HEY DID YOU KNOW THE 30TH TD TORONTO JAZZ FESTIVAL STARTS TOMORROW?!
I’m yelling because, frankly, I’m excited. But before I launch into my annual “festival survival guide” post (which I will do tomorrow), I wanted to reflect on the unofficial first event of this year’s festival. On Tuesday night (June 21), Chase Sanborn led a special preview concert at North York Central Library – and it was brilliant.
Originally, this was to be a two-part event – a 60-minute workshop on jazz basics followed after a brief intermission by a 60-minute concert. Instead, Chase, joined by three recent graduates from the University of Toronto Jazz Performance Program (Angela Turone, voice; Chris Platt, guitar; Connor Walsh, bass), led a two-part lecture/demonstration. Over the two hours, the 200 or so in attendance were treated to anecdotes from each musician on the challenges and satisfactions of being a musician; introductions to a variety of musical concepts; and some beautifully performed Brazilian music.
As I listened to each ensemble member talk, I was struck not only by how well-spoken they were, but also with how much thought they each have given their craft. This obviously shouldn’t come as a surprise; but I know sometimes when I get caught up in listening to – and, often, evaluating for one reason or another – a lot of music, I forget that there’s a real thought process involved in making most musical choices. We all know it takes many hours of commitment to become technically proficient at an instrument; but technical proficiency won’t get you far if you don’t spend time thinking about the music you’re making.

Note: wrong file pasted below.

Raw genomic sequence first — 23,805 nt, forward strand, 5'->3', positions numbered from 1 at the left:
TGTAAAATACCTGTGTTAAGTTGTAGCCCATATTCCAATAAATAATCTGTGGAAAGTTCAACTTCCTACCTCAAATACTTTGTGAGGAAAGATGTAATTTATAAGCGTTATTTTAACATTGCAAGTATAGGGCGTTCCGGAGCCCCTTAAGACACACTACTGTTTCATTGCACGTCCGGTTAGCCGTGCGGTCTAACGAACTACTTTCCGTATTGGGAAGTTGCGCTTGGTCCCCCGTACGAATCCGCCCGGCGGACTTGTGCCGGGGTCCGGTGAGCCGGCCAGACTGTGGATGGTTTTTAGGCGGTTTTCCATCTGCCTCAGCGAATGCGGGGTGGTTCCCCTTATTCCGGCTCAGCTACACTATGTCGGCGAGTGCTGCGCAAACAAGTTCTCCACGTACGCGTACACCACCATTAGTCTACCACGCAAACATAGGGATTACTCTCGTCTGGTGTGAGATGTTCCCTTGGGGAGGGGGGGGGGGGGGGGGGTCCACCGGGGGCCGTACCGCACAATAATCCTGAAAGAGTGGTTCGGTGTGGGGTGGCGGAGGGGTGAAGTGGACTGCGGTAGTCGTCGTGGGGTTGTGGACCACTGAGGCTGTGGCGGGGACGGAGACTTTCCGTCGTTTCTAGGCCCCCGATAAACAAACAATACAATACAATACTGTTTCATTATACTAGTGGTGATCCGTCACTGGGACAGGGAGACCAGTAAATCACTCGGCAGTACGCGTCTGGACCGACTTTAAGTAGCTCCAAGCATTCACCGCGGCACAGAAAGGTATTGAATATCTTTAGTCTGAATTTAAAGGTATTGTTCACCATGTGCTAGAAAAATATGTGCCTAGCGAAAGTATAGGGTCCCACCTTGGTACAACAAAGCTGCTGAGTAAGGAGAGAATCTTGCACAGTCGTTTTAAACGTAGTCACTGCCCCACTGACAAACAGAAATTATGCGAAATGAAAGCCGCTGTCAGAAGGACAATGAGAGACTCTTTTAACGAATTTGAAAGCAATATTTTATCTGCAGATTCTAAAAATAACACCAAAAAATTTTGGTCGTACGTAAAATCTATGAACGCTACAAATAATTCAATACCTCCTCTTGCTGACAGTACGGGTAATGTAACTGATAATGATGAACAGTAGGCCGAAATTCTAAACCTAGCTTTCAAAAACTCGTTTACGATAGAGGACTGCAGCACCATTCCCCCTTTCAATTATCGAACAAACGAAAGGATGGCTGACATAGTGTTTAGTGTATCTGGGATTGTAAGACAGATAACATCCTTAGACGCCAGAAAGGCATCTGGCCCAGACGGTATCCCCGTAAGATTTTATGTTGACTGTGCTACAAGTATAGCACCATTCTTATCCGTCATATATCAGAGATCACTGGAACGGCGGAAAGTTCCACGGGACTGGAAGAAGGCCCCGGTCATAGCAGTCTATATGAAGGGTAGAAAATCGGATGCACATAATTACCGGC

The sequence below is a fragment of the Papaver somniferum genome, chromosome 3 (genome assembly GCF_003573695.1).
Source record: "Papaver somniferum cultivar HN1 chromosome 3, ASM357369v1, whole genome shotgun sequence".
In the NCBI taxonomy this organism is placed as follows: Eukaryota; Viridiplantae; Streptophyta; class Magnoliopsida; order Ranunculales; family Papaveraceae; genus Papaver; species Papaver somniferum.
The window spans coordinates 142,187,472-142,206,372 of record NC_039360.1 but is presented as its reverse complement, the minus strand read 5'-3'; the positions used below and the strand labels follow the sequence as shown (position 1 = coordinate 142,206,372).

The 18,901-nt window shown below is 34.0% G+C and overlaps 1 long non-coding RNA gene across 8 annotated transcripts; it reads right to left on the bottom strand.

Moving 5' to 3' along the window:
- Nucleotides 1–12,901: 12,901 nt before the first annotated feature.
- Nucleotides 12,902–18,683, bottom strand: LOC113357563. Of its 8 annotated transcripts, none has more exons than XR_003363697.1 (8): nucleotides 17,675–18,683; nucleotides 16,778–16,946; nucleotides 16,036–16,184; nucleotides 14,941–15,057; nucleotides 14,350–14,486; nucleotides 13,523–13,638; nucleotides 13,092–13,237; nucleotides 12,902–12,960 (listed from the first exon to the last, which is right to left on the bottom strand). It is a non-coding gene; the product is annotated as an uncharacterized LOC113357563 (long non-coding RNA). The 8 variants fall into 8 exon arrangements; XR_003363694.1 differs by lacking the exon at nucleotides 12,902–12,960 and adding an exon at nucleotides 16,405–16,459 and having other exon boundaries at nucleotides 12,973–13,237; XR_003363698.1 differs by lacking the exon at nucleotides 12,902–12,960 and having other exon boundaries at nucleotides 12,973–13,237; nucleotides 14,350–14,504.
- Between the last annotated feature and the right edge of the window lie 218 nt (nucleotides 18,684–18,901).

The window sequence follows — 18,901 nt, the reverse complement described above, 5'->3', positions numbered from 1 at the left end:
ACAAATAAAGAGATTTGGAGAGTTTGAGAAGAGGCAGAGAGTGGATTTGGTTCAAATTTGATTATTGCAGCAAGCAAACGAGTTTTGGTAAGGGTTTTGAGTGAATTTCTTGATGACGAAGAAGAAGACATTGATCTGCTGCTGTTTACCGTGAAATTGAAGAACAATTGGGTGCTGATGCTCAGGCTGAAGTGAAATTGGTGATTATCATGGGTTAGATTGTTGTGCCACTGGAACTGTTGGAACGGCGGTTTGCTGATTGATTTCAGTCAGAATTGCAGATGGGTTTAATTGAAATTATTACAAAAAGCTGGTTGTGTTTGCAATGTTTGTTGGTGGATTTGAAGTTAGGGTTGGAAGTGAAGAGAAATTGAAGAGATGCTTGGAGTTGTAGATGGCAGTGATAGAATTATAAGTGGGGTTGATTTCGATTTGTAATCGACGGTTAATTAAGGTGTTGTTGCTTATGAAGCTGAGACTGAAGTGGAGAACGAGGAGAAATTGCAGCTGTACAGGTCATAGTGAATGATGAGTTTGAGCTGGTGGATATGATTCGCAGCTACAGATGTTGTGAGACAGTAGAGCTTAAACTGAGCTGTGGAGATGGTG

I was impressed, for example, by Angela’s approach to singing in Portuguese – not her first language – and how much she’s thought about the sounds she produces and the meaning behind the words. I was impressed by Connor’s description of the role of the bass, outlining it’s importance in keeping time even if the instrument itself is often in the background. I was impressed by Chris’ explanation of how he approaches a solo performance on the guitar, covering off melody and harmony at the same time. And Chase, well, I’ve known Chase for years and have always been impressed with how he is able to impart fundamental musical concepts – including, on Tuesday night, how the trumpet actually works physically – in a lighthearted, accessible fashion. The audience was clearly impressed too – they were engaged for the duration of the session, often laughing at one comment or another coming from the stage, and asked some excellent questions.
After a somewhat challenging couple of days, Tuesday night’s session was a welcome refresher, helping to remind me why I remain passionate about my work – as an administrator, performer, composer and band leader. Kudos to Chase, Angela, Chris and Connor on an excellent session.
I look forward, over these next ten days, to hearing much more well-thought-out music, and hopefully hearing more musicians talk about the choices they’ve made.
P.S. – For more musical insights, check out TDJ News Corps member David Cruz’ profile of Mike Murley – some great pearls of wisdom. Read the interview here.